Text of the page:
The book states, "If the -axes are obtained from -axes by rotating through an angle , then and are related by either of the pair of equations:

How did the book obtain those equations?

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- Jan 7th 2011, 01:28 PMdwsmithFirst-order equations by introducing new coordinates.

The book states, "If the -axes are obtained from -axes by rotating through an angle , then and are related by either of the pair of equations:

How did the book obtain those equations? - Jan 7th 2011, 01:46 PMsnowtea
Draw the orthogonal axes for , and the rotated axes of by .

The equations are obtained by simple trig and vector addition. - Jan 7th 2011, 02:46 PMdwsmith
- Jan 7th 2011, 03:00 PMsnowtea
A drawing normally explains this very easily, but since I suck at drawing (and cannot seem to find a picture online for this common transformation), I will try to explain it analytically.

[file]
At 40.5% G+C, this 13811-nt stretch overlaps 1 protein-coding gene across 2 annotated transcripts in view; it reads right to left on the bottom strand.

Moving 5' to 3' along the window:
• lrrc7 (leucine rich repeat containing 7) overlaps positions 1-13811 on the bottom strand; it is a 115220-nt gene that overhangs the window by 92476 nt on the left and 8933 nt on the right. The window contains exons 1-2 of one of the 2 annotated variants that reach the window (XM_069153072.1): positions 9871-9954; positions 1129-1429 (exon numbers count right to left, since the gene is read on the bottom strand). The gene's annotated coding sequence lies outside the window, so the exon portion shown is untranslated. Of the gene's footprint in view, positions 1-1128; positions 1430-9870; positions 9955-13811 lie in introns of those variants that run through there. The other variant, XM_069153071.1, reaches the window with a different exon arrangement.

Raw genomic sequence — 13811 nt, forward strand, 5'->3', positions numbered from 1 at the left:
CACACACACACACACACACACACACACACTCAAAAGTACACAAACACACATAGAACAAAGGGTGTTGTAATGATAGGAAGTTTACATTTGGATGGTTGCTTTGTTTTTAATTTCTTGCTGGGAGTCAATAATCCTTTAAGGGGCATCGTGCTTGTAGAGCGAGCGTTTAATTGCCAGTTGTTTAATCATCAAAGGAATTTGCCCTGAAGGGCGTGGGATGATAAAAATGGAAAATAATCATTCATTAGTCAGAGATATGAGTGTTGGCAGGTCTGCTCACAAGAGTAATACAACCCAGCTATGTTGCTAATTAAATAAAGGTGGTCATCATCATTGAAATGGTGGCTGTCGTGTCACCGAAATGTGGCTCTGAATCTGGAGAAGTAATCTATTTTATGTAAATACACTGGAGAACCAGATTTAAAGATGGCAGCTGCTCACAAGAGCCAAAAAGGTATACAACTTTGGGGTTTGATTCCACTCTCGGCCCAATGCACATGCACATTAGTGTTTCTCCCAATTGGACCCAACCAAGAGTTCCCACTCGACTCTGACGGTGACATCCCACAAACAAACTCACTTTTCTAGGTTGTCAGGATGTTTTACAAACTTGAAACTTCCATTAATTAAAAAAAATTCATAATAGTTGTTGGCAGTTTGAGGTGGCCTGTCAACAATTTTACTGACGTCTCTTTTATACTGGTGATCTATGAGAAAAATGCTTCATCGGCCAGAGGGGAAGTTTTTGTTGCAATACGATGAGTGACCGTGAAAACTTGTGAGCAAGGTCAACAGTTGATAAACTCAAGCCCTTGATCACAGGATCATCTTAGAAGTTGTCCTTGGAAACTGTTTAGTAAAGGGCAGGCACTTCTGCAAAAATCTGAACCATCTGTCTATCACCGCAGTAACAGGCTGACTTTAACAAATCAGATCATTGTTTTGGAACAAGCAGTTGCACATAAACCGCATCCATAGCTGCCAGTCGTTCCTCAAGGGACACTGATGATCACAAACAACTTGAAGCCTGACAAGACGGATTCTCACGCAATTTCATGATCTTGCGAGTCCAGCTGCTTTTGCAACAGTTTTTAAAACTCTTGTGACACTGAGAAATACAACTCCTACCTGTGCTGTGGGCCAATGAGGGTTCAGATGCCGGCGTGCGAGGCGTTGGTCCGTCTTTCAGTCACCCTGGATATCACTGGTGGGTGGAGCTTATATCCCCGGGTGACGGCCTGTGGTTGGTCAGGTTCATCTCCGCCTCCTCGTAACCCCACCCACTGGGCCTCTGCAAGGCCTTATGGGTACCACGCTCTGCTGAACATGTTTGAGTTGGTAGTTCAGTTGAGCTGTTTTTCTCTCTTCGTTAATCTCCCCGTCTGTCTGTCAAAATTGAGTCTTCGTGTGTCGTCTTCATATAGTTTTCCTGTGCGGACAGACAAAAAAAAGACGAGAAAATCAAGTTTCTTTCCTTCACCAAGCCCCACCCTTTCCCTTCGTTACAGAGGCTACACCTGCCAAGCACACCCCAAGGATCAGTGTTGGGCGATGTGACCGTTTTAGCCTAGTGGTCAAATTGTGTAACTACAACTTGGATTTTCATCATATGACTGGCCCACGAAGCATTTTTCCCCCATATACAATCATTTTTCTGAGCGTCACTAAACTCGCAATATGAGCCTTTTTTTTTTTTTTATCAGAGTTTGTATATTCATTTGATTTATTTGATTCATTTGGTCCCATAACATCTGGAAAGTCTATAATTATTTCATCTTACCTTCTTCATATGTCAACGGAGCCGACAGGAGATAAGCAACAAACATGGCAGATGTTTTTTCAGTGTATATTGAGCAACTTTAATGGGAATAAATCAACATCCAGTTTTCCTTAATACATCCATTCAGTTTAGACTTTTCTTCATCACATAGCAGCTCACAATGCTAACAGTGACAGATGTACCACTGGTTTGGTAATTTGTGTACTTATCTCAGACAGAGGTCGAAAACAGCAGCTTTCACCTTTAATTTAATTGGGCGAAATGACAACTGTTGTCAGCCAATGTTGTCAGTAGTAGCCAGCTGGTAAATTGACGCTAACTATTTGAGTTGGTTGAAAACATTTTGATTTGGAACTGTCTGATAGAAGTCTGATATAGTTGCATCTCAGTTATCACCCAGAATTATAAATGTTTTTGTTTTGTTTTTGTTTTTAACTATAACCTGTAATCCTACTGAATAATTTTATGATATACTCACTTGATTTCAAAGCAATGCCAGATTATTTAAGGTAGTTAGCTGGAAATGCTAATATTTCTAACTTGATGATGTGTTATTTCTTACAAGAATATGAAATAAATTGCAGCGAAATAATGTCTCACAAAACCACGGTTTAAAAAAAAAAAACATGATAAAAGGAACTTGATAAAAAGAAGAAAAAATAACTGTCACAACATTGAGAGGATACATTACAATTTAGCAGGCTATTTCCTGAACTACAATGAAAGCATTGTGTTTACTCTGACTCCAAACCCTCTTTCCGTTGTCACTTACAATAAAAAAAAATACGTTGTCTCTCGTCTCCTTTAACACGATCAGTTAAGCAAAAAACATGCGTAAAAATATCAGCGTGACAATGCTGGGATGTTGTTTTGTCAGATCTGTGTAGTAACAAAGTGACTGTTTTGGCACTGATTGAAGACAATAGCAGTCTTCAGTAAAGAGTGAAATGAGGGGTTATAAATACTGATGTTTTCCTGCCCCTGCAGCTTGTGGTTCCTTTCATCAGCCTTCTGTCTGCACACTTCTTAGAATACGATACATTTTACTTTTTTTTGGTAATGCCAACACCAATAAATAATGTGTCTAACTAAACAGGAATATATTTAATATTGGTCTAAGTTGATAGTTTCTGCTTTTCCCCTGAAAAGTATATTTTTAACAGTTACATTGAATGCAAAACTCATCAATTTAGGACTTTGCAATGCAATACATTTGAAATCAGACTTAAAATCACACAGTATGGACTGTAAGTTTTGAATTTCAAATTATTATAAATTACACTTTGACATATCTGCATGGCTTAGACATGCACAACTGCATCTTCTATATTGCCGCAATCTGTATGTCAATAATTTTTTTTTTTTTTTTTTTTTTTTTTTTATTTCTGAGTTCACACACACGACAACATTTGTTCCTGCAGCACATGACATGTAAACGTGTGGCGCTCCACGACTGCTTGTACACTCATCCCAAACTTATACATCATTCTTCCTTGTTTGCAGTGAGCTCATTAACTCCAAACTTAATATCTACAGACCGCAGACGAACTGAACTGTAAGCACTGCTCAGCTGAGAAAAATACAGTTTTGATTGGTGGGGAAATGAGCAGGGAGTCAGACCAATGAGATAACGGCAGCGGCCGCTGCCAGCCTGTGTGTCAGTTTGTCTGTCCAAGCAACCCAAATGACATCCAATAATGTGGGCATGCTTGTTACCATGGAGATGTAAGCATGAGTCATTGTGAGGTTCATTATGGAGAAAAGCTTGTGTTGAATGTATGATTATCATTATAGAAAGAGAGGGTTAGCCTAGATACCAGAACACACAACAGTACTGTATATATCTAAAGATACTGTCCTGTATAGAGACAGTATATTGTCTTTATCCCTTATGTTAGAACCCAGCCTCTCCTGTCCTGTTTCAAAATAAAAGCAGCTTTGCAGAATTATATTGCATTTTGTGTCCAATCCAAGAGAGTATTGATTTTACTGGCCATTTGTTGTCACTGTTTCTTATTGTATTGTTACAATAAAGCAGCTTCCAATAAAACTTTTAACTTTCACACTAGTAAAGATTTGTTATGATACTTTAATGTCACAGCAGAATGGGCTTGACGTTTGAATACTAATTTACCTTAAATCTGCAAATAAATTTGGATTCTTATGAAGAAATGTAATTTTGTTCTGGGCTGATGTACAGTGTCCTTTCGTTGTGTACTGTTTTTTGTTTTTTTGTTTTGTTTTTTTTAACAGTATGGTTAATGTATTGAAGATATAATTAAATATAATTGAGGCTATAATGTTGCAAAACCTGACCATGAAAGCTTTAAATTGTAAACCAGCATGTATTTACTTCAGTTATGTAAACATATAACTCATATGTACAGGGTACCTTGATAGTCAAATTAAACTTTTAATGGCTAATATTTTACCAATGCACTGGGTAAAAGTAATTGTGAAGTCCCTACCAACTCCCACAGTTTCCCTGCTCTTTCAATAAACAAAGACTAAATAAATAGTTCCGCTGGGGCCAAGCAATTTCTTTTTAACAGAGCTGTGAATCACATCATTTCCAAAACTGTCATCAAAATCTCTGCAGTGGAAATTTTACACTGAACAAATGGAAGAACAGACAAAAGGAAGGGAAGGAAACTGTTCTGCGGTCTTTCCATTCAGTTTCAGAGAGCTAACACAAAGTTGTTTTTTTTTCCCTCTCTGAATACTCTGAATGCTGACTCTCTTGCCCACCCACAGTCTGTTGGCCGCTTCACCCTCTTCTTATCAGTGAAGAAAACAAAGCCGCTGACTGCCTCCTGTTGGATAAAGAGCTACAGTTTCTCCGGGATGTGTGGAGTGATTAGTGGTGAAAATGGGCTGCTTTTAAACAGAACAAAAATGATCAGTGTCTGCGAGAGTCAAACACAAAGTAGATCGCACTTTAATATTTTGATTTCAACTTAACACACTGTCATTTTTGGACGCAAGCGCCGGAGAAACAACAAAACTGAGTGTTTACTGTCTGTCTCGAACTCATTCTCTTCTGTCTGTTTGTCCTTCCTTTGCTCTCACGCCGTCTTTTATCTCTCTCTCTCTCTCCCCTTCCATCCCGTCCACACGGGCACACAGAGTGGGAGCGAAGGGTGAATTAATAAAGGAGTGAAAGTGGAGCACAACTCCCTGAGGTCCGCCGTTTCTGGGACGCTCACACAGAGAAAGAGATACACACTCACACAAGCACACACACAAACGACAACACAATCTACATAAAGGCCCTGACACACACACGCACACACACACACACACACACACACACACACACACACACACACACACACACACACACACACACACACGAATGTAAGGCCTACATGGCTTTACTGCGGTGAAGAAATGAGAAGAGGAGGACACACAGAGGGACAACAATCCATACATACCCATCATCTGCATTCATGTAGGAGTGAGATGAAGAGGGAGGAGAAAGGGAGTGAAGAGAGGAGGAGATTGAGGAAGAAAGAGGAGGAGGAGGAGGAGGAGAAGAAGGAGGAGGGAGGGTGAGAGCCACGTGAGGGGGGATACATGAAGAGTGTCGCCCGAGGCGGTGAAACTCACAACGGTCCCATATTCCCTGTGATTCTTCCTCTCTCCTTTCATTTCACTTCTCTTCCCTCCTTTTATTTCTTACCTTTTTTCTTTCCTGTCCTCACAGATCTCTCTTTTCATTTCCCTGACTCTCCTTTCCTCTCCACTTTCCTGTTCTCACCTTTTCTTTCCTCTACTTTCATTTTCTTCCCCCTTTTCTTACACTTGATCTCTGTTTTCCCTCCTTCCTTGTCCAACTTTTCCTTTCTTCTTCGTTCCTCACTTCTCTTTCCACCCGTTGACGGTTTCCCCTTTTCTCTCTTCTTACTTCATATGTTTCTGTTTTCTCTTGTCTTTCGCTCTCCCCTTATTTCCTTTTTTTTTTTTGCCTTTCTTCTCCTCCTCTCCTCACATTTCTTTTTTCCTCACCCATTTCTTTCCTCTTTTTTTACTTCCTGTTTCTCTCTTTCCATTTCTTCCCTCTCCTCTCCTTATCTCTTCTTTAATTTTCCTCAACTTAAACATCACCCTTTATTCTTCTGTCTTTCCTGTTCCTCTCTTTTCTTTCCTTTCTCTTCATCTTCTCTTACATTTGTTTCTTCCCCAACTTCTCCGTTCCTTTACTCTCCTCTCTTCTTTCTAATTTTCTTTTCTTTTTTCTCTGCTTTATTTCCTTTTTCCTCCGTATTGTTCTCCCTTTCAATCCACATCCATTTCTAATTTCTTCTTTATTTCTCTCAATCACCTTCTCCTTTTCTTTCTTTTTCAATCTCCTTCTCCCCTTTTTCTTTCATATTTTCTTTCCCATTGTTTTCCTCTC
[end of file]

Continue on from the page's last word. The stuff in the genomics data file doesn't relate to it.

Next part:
Any axis can be defined by a unit vector parallel to it in the postive direction.

So let be the unit vectors parallel to the corresponding axes.

A point in the coordinate system can be represented by the vector .

For any vector , its representation in the (orthogonal) coordinate system is:

.

So the coordinate is given by .

So for , this is .

Similarly for ...

[Edit: Found an image here: http://www.tutornext.com/system/file...Fig.1.36_0.GIF,

perhaps this will help with intuition using simple trigonometry] - Jan 7th 2011, 03:19 PMdwsmith
- Jan 7th 2011, 03:21 PMsnowtea
are unit vectors parallel to the axes. Their dot product is cosine of the angle between them (they have unit length).

- Jan 7th 2011, 03:24 PMdwsmith
Ok that makes since since but I have never seen sine defined in this manner so how does sine come into play?

- Jan 7th 2011, 03:36 PMsnowtea